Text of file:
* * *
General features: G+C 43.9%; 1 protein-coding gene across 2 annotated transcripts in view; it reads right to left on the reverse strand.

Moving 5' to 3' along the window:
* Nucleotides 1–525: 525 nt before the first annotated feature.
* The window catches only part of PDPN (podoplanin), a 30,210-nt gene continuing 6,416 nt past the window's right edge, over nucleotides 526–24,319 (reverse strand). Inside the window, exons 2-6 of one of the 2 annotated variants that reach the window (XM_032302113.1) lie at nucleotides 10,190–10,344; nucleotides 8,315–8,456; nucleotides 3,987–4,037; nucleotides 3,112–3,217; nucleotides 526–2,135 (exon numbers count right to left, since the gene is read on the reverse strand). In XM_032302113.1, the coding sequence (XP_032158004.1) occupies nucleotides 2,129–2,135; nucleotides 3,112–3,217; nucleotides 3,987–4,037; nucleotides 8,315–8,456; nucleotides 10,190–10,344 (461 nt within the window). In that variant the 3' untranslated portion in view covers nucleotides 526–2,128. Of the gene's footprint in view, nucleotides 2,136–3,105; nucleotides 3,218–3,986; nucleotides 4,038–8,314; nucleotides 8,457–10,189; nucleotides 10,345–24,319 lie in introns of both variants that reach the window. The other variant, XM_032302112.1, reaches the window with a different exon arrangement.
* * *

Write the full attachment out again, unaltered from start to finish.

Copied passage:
General features: G+C 43.9%; 1 protein-coding gene across 2 annotated transcripts in view; it reads right to left on the reverse strand.

Moving 5' to 3' along the window:
* Nucleotides 1–525: 525 nt before the first annotated feature.
* The window catches only part of PDPN (podoplanin), a 30,210-nt gene continuing 6,416 nt past the window's right edge, over nucleotides 526–24,319 (reverse strand). Inside the window, exons 2-6 of one of the 2 annotated variants that reach the window (XM_032302113.1) lie at nucleotides 10,190–10,344; nucleotides 8,315–8,456; nucleotides 3,987–4,037; nucleotides 3,112–3,217; nucleotides 526–2,135 (exon numbers count right to left, since the gene is read on the reverse strand). In XM_032302113.1, the coding sequence (XP_032158004.1) occupies nucleotides 2,129–2,135; nucleotides 3,112–3,217; nucleotides 3,987–4,037; nucleotides 8,315–8,456; nucleotides 10,190–10,344 (461 nt within the window). In that variant the 3' untranslated portion in view covers nucleotides 526–2,128. Of the gene's footprint in view, nucleotides 2,136–3,105; nucleotides 3,218–3,986; nucleotides 4,038–8,314; nucleotides 8,457–10,189; nucleotides 10,345–24,319 lie in introns of both variants that reach the window. The other variant, XM_032302112.1, reaches the window with a different exon arrangement.